The Science Journal of the American Association for Respiratory Care

2012 OPEN FORUM Abstracts


Lara Brewer, Kyle M. Burk, Simón A. Rodriguez, Joseph Orr; University of Utah Health Sciences Center, Salt Lake City, UT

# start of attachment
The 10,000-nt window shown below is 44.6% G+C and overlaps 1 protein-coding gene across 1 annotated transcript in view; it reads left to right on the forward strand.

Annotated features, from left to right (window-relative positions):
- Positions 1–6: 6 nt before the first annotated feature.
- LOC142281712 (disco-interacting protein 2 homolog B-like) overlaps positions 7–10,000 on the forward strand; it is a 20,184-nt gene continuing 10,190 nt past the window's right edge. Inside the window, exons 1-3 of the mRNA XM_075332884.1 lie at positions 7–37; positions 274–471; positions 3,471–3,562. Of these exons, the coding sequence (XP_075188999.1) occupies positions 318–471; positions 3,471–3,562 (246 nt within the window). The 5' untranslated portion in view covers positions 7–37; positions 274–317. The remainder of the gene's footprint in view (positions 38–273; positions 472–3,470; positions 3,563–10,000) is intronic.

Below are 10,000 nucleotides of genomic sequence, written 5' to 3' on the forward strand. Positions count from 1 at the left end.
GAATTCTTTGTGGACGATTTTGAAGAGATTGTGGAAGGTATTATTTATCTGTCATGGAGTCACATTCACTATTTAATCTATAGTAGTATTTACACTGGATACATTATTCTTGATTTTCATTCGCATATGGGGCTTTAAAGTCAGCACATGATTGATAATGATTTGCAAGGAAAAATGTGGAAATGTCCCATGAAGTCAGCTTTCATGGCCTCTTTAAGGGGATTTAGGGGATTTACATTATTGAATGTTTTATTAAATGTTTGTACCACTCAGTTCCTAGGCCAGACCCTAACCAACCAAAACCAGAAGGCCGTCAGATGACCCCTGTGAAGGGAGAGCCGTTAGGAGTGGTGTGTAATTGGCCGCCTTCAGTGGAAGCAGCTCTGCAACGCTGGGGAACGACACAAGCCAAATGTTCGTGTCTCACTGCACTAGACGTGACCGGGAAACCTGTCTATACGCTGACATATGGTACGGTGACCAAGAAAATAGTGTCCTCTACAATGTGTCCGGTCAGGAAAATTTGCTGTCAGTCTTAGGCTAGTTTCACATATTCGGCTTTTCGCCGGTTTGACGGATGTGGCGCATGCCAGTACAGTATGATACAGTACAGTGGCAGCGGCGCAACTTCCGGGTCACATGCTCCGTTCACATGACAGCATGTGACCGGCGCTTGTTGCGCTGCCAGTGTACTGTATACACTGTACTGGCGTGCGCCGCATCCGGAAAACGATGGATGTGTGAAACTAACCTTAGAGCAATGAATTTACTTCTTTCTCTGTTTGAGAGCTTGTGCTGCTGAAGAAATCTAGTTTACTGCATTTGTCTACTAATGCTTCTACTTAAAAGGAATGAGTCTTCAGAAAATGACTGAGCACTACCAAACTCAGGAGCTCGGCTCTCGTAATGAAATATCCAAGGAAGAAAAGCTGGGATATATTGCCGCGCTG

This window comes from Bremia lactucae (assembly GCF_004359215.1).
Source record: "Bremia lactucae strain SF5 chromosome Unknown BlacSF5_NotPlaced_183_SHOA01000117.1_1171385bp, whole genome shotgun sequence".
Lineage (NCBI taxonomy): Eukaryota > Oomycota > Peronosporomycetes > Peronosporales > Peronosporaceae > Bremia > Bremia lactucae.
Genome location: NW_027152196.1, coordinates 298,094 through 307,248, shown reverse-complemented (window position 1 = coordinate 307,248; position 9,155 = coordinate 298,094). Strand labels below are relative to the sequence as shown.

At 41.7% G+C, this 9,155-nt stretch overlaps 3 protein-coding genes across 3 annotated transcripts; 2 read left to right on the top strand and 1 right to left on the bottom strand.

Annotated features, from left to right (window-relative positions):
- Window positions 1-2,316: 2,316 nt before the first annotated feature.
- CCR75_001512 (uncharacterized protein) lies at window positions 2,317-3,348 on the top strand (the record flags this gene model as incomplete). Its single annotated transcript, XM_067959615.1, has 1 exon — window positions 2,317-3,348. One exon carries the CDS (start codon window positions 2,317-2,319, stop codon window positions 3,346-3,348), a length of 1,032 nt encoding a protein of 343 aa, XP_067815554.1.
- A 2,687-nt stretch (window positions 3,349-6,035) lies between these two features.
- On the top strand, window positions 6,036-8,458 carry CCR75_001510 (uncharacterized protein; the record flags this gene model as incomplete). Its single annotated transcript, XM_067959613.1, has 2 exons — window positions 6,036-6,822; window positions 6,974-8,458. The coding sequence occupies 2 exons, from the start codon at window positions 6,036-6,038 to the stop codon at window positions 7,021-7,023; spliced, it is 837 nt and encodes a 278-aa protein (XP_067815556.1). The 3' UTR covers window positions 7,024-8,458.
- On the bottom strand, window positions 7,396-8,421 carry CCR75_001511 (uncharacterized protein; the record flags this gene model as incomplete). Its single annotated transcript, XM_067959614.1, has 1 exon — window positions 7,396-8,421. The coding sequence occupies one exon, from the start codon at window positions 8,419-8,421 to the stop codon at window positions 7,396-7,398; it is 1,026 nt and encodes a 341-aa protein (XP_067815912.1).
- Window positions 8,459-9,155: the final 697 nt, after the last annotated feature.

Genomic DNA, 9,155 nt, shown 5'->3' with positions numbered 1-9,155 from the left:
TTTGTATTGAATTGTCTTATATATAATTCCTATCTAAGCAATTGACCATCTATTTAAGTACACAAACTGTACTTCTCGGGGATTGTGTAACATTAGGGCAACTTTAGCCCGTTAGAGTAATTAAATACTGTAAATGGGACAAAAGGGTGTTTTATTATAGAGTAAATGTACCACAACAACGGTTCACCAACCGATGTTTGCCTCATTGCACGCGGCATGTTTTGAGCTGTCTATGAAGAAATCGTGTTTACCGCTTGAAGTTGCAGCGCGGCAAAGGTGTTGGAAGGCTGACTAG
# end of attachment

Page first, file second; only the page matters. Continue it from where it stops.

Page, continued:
Introduction: One cause of the observed difference between arterial and end-tidal CO2 is dilution of the end-tidal gas by gas from the alveolar dead space. Alveolar dead space ratio (VDalv/VTalv) is the fraction of the alveolar tidal volume (total volume minus airway dead space) that ventilates non-perfused alveoli. High dead space ratio (Vd/Vt) has been identified as a pulmonary-specific predictor of mortality for patients with early ARDS. As the percentage of unperfused alveoli increases, the magnitude of the PetCO2-PaCO2 gradient is expected to increase since the inspired air remains in the dead space without equilibrating with the blood. In an animal study, we evaluated the linearity and strength of the relationship between alveolar dead space ratio and PetCO2-PaCO2 gradient. Methods: Five male swine (27-30 kg) were ventilated with FiO2 of > 0.4, Vt of 12 mL/kg, and I:E time ratio of 1:2; An arterial cannula provided continuous BP and periodic ABG samples. The NM3 volumetric capnometry monitor (Philips Respironics, Wallingford, CT) recorded PetCO2, Vdalv and Vtalv. An acute lung injury was induced by intravenous injection of 0.8 mL/kg oleic acid. Two Vt and two RR settings were used to create four ventilation levels during which ABG was sampled. ABG was sampled at 5, 15, and 30 minutes after each ventilator settings change. At the time of each ABG measurement, the corresponding PetCO2 was recorded. The PaCO2 values, along with the corresponding volumetric capnography data were used to calculate the alveolar dead space ratio. We plotted the PetCO2-PaCO2 gradient versus the alveolar dead space ratio. Results: Figure 1 shows the mean and standard deviation of the PetCO2-PaCO2 gradient for each range of alveolar dead space ratio. The figure also shows the individual arterial and end-tidal PCO2 measurements from which the gradients were calculated. Linear regression analysis of the data shows a linear relationship between alveolar dead space ratio and arterial end-tidal gradient (r2 = 0.925). The gradient increases by approximately 6.8 mm Hg for each 0.1 increase in the alveolar dead space ratio (VDalv/VTalv). Conclusion: The relationship between alveolar dead space ratio and PetCO2-PaCO2 gradient is linear and strong based on our data. Since airway dead space has little effect on PetCO2 measurement, we expect the relationship is less direct for the total dead space ratio (Vd/Vt) than it is for the alveolar dead space ratio (VDalv/VTalv). Sponsored Research - Philips Medical